2426. Ceftaroline-Associated Neutropenia: Retrospective Study and Systematic Review of Incidence, Risk Factors, and Outcomes
Session: Poster Abstract Session: Treatment of AMR Infections
Saturday, October 6, 2018
Room: S Poster Hall
Posters
  • ID week poster - Ceftaroline-associated neutropenia #2426.pdf (410.9 kB)
  • Background: Ceftaroline-associated neutropenia has been reported, but clinical data are limited.

    Methods: We performed a retrospective study of ceftaroline-associated neutropenia within a large healthcare system and a comprehensive systematic review of the English literature (2010-2017) of published cases containing individualized case data to describe the incidence, risk factors, and outcomes associated with ceftaroline-associated neutropenia. Neutropenia was defined as an absolute neutrophil count (ANC) of <1500 cells/mm3. Cases with pre-existing neutropenia or other potential reason for the development neutropenia while on ceftaroline were excluded.

    Results: A total of 37 cases of ceftaroline-associated neutropenia have been published. The median patient age was 44 years (range 20-90), 22 (59%) were female, and most were receiving ceftaroline for invasive Staphylococcus aureus infections. The median time from ceftaroline initiation to development of neutropenia was at 25 days (range 8-125 days). Agranulocytosis (ANC nadir <100 cells/mm3) developed in 49% of cases (n=18) and an ANC nadir of 0 in 27% (n=10). The median duration of neutropenia was an average of 4 days (range from 1-16 days). Eleven (30%) received granulocyte-colony stimulating factor (G-CSF) treatment and ceftaroline was discontinued in all cases. The outcome was favorable in all cases, and only one case developed a secondary infection during neutropenia. Literature review of studies containing cases and controls (patients receiving drug but did not develop neutropenia) found an incidence of neutropenia of 12% (range 7-18% per individual study) when ceftaroline was utilized for ≥7-14 days, higher than for comparator antibiotics in the literature. Risk factors for the development of neutropenia during ceftaroline varied between studies and remains undefined.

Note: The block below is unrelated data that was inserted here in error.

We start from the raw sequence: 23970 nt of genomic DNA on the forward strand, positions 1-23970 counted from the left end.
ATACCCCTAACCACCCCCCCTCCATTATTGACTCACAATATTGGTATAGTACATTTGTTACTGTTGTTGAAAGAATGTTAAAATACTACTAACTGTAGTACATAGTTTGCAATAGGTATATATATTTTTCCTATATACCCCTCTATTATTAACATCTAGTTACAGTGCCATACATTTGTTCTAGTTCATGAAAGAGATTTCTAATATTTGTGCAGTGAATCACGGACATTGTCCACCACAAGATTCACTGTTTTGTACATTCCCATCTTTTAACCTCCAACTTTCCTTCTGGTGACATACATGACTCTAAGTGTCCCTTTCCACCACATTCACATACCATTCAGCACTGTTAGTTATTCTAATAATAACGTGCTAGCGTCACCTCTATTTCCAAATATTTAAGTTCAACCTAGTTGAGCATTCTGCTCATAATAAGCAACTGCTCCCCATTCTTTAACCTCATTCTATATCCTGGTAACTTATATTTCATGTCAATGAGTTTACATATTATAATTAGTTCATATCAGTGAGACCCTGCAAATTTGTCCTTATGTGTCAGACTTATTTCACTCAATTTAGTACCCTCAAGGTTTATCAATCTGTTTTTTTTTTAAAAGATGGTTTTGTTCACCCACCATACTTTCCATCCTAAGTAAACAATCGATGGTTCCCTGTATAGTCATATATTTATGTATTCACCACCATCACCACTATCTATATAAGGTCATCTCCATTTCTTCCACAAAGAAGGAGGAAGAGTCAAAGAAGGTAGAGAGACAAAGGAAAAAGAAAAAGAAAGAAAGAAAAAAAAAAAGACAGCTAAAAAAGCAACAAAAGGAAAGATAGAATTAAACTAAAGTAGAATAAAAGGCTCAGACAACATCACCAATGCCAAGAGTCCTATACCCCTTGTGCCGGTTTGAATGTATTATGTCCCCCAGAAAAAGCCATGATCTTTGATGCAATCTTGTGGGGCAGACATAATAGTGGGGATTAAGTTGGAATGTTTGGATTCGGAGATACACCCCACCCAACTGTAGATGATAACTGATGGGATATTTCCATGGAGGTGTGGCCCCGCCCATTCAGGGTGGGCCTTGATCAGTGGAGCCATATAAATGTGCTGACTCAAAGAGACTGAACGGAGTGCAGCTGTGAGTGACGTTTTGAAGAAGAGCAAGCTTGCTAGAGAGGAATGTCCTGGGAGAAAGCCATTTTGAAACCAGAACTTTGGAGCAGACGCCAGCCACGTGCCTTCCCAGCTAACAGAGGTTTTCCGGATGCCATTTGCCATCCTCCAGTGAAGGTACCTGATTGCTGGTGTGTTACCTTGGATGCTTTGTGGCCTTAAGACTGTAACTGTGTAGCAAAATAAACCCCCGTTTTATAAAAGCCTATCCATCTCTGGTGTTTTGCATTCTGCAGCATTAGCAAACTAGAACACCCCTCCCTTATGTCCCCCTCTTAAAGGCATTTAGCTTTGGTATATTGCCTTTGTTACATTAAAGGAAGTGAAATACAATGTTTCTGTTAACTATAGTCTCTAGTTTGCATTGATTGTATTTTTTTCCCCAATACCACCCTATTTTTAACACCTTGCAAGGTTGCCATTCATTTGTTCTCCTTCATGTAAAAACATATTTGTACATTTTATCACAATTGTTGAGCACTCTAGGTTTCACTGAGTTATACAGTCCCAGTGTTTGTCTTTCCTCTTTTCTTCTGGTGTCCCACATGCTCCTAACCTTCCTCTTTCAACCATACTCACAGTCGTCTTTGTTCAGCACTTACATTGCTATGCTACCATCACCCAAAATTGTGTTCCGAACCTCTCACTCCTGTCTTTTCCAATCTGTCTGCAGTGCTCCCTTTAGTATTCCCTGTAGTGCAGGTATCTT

Conclusion: Neutropenia is common when ceftaroline is utilized for ≥14 days and close hematologic monitoring is warranted. Further research is needed to determine the mechanism and risk factors for the high incidence of neutropenia associated with long-term ceftaroline use.

    Eva Sullivan, PharmD1, Hollis O'neal, M.D., M.Sc.2, R. Brigg Turner, Pharm D3 and Nancy Crum-Cianflone, MD, MPH1, (1)Scripps Mercy Hospital, San Diego, CA, (2)Pulmonary and Critical Care Medicine, Louisiana State University Health Sciences Center, Baton Rouge, LA, (3)School of Pharmacy, Pacific University, Hillsboro, OR

    Disclosures:

    E. Sullivan, None

    H. O'neal, None

    R. B. Turner, None

    N. Crum-Cianflone, None

    Findings in the abstracts are embargoed until 12:01 a.m. PDT, Wednesday Oct. 3rd with the exception of research findings presented at the IDWeek press conferences.